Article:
Q. How has the Drew MFA program helped you with your writing?
A. The Drew MFA program has helped me in several ways:

  1. At Drew, I became part of  a community of writers that nurtured me and inspired me to create new work.
  2. The study plans you develop with your mentor, and by peaking over the shoulders of other MFA candidates became amazing guideposts for learning how to enter and exit a poem and for developing your own poetics.
  3. The monthly cover letters help you to be really aware of what you are learning and experiencing in your writing life and articulating that awareness feeds your poems and helps you to stay focused.
  4. It is the place where I became a more confident writer.

Q. How did you manage to balance writing with the rest of your life while pursuing an MFA and afterwards?
A.
I got up early in the morning sometimes as early as 3:00 am to write.  I read on the subway during my commute back and forth to work.  Before my grandbaby came to live with me, I often would work straight through the weekend.  Afterwards, sometimes, I hired a babysitter so that I could devote an entire day to the work.

Q. Describe one of your favorite Drew experiences.
A.
One of my favorite Drew experiences was when following the earthquake in Haiti a group of us gathered at a table in the cafeteria to talk about what we could do to make a positive difference.  During that meeting we decided to host a reading.  A group of us from that meeting formed Poets for Ayiti, a diverse group of poets committed to the power of poetry to educate and heal.   In addition to the reading, Poets for Ayiti published For the Crowns of Your Head, a chapbook collection of poems written by New York poets (including several Drew poets) that is the thank you gift for those who donate money to help rebuild Bibliotheque de Soleil, a library razed during the 2010 earthquake in Haiti.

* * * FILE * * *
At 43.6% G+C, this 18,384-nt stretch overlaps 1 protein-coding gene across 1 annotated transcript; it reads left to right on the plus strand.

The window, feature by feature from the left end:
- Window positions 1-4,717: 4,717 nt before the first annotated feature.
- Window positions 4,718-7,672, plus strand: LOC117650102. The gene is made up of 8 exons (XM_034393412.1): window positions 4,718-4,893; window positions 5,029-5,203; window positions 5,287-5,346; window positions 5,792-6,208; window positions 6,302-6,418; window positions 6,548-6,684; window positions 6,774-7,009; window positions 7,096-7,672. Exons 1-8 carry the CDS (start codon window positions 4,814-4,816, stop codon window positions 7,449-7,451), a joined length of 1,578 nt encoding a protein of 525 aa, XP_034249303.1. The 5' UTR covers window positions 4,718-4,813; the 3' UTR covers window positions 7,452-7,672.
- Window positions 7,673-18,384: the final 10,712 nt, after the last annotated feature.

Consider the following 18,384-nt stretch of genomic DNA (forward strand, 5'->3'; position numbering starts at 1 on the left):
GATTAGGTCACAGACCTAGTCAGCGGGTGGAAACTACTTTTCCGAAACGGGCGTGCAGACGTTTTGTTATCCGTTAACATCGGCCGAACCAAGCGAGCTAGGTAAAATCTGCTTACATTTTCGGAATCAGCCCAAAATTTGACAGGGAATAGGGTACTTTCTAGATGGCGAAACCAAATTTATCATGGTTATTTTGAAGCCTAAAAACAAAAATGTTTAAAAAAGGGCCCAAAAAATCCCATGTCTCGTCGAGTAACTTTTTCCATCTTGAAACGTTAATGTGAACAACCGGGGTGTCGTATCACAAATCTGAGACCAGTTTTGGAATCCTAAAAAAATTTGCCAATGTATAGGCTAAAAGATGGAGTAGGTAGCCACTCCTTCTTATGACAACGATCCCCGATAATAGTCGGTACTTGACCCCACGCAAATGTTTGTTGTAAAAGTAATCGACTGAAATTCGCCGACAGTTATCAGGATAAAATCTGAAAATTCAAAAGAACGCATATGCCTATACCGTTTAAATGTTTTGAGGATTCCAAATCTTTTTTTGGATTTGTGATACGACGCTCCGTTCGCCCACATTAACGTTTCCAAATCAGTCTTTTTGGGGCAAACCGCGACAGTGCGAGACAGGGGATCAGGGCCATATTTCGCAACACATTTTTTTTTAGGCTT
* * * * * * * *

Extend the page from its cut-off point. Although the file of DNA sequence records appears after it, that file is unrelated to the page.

Q. Did you stay connected to the Drew MFA community after graduation?
A.
Yes.  One of the poets I met at Drew has become by my poetry confident, primary reader and close friend.  Several poets that I have met at Drew have come to my off campus readings and support me in many other ways.

Q. How does writing and/or translating poetry relate to your professional life?
A.
Writing poetry and the business of bringing it into the world is my profession. The study of translation has heightened my appreciation of translated works and the absolute necessity for giving voice to poets from around the world.

Q. Describe your personal writing process.
A.
Write, read, write, research, write, re-write, share with other poets in workshop, re-write, read, write, read, research, re-write, read, write, write, write.

Q.  Describe the experience of seeing your work in print.
A.
It is a wonderful experience seeing “me and Nina” in print and to read individual poems in journals and online.  I feel validated as a writer and encouraged to continue making poems.